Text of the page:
The queen of trees

Saturday February 23 2019

Rose Makimei displays some of the awards she has won for her efforts in tree planting and forest conservation.

Rose Makimei displays some of the awards she has won. Due to her efforts to conserve the environment, she has earned recognition nationally and globally. PHOTO | ERIC WAINAINA | NMG 

ERIC WAINAINA
By ERIC WAINAINA
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The weather is sunny as Rose Makimei walks on a narrow path cutting through indigenous trees, shrubs and wild fruits on her farm in Gituamba village, Kiambu County.

As the retired hotelier uses her right hand to push aside the shrubs, birds chirp, seemingly acknowledging her presence.

Next to the thicket is a plantation of pine and cypress trees planted three by three metres apart, creating a canopy.

The 3,000 eight-year-old trees, 1, 500 pines and 1, 500 cypress, Makimei says, sit on two acres, part of her land, where she also grows eucalyptus, grevillea robusta, pears and plums, as well as vegetables. She further rears 15 sheep.

Makimei is a seasoned tree farmer, a venture that she has engaged in since 2005, when she retired.

“I planted 3,000 eucalyptus trees soon after retirement after buying each at Sh20 to ensure my land is not idle,” she says.

Though she did not plan to sell them, three years later a buyer surfaced, seeking the trees to use in construction industry.

Makimei harvested 2,200 trees that she sold at Sh100 each because they were smaller in size.

“I realised that even though I had planted the trees to conserve the environment, I could still make good money from them,” she tells Seeds of Gold.

Encouraged, she planted 3,000 more eucalyptus trees, which earned her up to Sh500,000.

“The money was all profit because after buying the seedlings and taking care of them at the initial stage, you do not incur any other cost,” she says.

She chanced upon an opportunity to work with the Kenya Forest Service, which was willing to provide free tree seedlings to land owners, who would later allow their farms to be demonstration centres.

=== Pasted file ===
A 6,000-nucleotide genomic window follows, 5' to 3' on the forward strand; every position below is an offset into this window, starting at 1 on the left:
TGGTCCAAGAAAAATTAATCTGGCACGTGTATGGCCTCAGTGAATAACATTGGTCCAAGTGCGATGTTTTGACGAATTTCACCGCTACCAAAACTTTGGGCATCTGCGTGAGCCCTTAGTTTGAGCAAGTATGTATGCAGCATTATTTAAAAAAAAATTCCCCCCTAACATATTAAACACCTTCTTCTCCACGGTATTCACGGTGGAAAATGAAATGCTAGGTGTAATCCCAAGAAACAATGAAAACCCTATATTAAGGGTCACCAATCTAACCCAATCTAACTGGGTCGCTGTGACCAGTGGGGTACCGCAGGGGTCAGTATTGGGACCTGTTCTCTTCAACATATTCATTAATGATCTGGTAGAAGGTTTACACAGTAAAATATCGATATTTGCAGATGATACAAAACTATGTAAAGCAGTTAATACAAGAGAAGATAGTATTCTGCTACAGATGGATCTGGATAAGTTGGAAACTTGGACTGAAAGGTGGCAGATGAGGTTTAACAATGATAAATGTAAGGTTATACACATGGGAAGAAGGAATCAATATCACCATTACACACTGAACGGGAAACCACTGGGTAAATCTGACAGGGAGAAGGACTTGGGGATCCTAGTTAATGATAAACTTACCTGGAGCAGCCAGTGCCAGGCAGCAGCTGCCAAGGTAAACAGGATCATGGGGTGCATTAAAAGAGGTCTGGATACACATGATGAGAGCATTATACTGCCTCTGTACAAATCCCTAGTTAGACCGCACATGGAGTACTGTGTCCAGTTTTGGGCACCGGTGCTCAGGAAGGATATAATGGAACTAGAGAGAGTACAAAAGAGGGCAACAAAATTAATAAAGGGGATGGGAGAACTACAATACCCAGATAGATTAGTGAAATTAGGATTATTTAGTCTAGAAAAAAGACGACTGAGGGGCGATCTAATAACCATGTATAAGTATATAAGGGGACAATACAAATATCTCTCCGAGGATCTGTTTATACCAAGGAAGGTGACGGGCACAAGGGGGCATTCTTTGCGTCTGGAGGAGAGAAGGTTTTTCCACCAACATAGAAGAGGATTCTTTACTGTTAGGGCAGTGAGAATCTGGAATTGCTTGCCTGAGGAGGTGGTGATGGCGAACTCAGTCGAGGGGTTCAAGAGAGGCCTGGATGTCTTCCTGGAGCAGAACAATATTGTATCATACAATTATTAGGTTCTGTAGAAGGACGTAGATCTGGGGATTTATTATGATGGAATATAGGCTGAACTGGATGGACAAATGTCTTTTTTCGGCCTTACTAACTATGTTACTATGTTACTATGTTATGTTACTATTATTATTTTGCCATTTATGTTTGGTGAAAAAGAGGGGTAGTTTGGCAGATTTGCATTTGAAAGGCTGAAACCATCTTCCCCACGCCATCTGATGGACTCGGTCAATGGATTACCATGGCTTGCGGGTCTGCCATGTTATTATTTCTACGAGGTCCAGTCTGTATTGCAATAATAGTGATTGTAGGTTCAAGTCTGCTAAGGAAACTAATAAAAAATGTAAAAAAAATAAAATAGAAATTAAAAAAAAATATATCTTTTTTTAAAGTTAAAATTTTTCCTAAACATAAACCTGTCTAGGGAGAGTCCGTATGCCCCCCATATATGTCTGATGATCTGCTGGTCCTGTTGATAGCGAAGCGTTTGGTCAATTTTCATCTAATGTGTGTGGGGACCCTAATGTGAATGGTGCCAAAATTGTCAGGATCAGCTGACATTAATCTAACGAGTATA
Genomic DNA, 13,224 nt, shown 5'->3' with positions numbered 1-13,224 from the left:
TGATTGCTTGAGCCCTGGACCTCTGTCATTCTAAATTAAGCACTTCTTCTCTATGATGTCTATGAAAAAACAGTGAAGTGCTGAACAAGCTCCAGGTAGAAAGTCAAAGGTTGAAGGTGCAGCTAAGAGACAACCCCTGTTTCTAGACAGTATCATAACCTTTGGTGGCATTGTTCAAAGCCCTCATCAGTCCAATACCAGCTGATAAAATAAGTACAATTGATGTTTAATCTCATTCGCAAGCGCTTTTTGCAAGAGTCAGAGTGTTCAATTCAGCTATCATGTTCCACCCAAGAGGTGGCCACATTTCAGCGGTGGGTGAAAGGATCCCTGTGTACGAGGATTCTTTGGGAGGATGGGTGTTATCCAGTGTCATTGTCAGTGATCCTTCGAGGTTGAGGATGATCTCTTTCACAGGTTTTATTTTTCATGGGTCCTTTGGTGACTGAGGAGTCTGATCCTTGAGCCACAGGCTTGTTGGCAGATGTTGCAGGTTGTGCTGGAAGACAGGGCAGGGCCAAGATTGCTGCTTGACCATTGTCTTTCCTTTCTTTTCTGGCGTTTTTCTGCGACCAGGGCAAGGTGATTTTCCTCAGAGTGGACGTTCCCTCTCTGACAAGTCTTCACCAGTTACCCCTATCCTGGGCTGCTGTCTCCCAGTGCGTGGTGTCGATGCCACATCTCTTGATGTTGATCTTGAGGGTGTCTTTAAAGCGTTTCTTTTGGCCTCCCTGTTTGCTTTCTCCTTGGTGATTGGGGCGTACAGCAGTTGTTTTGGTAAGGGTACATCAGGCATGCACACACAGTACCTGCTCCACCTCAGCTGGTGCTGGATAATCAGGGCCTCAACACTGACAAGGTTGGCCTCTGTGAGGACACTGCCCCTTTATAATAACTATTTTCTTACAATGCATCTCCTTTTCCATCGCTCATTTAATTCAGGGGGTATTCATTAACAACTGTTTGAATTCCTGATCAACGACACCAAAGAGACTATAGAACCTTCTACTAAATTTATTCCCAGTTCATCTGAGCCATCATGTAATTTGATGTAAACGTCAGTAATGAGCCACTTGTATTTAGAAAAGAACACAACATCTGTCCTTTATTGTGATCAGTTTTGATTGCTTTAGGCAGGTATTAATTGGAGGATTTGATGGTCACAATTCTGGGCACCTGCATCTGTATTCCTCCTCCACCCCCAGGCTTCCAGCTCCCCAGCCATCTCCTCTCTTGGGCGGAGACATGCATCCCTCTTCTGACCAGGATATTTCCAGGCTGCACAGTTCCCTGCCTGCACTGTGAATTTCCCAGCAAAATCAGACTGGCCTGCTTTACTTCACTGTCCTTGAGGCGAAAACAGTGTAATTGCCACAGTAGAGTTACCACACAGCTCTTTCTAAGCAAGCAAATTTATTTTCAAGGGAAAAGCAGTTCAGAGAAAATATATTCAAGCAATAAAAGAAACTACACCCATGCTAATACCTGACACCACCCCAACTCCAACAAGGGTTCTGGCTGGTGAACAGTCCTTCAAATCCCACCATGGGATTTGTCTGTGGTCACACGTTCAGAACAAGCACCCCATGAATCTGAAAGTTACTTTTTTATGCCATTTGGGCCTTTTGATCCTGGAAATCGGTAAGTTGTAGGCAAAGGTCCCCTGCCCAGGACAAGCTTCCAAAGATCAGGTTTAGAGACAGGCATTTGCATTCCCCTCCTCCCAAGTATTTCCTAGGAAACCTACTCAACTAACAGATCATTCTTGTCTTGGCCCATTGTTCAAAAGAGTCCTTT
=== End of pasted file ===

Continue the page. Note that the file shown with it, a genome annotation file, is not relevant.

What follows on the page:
“I was lucky to ink the deal, getting the 1,500 pine and 1, 500 cypress trees. KFS provided me with the seedlings and brought in youth who did the planting. In the deal, KFS was to look for loggers to buy them at set prices,” she explains.

EFFORTS IN PLANTING TREES, CONSERVING FORESTS

She is projecting that in the next three years when the trees mature, she will earn between Sh21 million and Sh30 million, with a mature tree fetching between Sh7,000 and Sh10,000.

Joseph Mureithi, the principal of the Waruhiu Agricultural Development Centre in Githunguri, Kiambu, notes that tree planting is a viable venture that has economic and environmental benefits, adding that instead of leaving the land idle, one should grow them.

“With the increasing population, there is a high demand for wood products such as timber and poles, therefore, a tree farmer will definitely make a killing from such a venture.”

Ms Makimei indicates towards a section of pine trees she grows in her farm in Lari.

Ms Makimei indicates towards a section of pine trees she grows in her farm in Lari, Kiambu County. She additionally grows cypress and eucalyptus trees. PHOTO | ERIC WAINAINA | NMG

Makimei teaches various groups how to plant trees and take care of them.

She says that seedlings must be planted in a two-feet-deep and two-feet-wide hole, and the distance from one tree to another should be eight feet.

“You should put in manure in the hole and mulch the seedlings. If there is rain, the seedlings grow firm in one to two months. If there is no rain, it should be watered once in three days.”

At seven months to one year, one should prune the branches of the trees at half the length of the tree.

“In second and third years, we prune to three-quarters the length of the tree. This allows the tree to grow taller and to thicken up,” she says.

At year four or five, the farmer again has to prune to three-quarter the length of the tree. From year six to 10, the tree grows freely to maturity.

Due to her efforts to conserve the environment, Makimei has earned recognition nationally and globally.

In 2014, she won the Total Eco-Challenge Award, which is organised by Total Kenya, for her sustained efforts in planting trees and conserving forests, where she also keeps bees in 40 hives, harvesting honey from 10 that she sells at Sh700 per kilo.

Last year, she was the second runner-up in the Kenya Forest Service awards and was honoured by First Lady Margaret Kenyatta for her tree-growing efforts. She also received the Green Apple award due to her environmental best practices in a ceremony that was held at the UK Houses of Parliament in Westminster, London, where she was named the Green Apple 2019 ambassador.